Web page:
The residential real estate market is often subject to sweeping, market wide (even state, regional or national) statistics that
can be very misleading for local markets. Not to say that broader stats lack all merit, but when our clients are preparing to make decisions, we want
to provide them with “acute statistics” that take into consideration specific cases and data that are ultimately meaningful to their investment decision.
For example, the fact that Massachusetts single family home sales are up 1.7 percent for the year is meaningless when the client is pursuing a $3.5M
condo purchase in the Beacon Hill!
Our analysis leads to insights, or, as we call them, COGnitions, that may tell a different story than the eye-catching headers that ultimately prove to
be “click bait” for the most trafficked real estate blogs.
While we have not quite closed out the year, we can say, definitively, that it was a good year for the Boston luxury markets in Back Bay, South End, Beacon
Hill and Downtown Crossing. But who cares if we say it? Here are the stats that prove it:
$1M and Up
- Downtown Crossing’s price per square foot was up 27.8%
- This is driven entirely by the opening of Millennium Tower and it’s 425 units sold.
- The average price per square foot across the 425 sales was $1,434.
- Back Bay’s price per square foot was up 1.2%
- South End’s price per square foot was up 6.1%
- Beacon Hill’s price per square foot was up 2.3%
$3M and Up
- Downtown Crossing’s price per square foot was up 28%
- Back Bay’s price per square foot was up 2.5%
- South End’s price per square foot was up 5.9%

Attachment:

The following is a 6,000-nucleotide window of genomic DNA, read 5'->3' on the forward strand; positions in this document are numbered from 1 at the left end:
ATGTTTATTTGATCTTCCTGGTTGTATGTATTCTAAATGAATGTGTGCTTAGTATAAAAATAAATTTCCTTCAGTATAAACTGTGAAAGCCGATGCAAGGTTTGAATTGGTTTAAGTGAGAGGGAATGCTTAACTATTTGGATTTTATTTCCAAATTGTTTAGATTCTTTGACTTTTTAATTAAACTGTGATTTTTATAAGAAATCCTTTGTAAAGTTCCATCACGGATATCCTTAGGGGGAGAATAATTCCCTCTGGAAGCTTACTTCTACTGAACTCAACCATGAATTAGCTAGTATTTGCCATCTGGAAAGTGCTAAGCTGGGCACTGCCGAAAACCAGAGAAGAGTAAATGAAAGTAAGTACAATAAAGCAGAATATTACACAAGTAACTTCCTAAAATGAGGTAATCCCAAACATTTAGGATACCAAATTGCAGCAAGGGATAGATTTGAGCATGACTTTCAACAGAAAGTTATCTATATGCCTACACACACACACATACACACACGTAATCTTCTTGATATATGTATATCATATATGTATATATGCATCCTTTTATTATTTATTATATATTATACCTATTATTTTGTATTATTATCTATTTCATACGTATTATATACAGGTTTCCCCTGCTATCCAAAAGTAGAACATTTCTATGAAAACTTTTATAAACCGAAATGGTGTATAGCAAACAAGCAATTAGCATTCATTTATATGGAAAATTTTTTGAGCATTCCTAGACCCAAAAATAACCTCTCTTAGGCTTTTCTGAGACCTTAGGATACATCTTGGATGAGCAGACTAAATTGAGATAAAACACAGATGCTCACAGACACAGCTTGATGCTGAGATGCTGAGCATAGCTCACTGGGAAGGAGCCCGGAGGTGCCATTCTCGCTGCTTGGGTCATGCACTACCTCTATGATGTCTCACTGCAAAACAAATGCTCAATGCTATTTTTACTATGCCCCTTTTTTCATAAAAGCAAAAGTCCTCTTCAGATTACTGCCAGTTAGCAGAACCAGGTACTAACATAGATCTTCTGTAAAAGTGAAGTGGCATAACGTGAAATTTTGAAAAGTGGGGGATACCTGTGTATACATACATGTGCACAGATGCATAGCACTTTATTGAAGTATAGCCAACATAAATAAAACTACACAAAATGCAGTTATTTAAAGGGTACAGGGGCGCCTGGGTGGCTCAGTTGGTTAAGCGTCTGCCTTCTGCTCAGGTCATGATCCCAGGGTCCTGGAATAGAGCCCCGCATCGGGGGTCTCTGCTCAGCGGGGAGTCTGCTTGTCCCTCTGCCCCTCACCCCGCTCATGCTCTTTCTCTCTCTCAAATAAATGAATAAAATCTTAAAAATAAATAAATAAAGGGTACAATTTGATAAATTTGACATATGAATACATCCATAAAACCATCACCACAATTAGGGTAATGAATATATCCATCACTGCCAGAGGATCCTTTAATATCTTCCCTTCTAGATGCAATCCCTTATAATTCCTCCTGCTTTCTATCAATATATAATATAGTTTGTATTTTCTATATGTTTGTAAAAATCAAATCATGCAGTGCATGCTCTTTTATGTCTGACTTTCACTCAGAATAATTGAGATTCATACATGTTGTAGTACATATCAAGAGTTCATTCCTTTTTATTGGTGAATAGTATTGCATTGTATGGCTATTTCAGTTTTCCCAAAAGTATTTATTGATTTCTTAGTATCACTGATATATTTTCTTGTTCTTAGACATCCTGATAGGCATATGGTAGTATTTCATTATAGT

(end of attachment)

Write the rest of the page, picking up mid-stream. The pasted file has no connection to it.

- Beacon Hill’s price per square foot was up 9.2%
- Back Bay: 1.44 months
- South End: 1.71 months
- Beacon Hill: 4.41 months
- Downtown Crossing: 0.90 months*
Inventory, $3M and up
- Back Bay: 5.6 months
- South End: 7.76 months
- Beacon Hill: 13.41 months
- Downtown Crossing: 2.46 months*
*skewed by Millennium Tower opening. This is still very much an “emerging” market.
- All data provided by LINK Boston and MLS Pin
A housing market’s “Supply” or “Inventory” is calculated by dividing the number of active listings in a given market by the number of units sold per month, on average, over the previous 12 months. The result is the number of months it would take to sell off the inventory at the current rate if no new listings came on the market.
Buyer’s Market: When there is more than six months of inventory.
Balanced Market: When there is between four and six months of inventory.
Seller’s Market: When there is less than four months of inventory.
As always, we look forward to any questions on this information and/or inquiries on alternative Boston real estate data sets.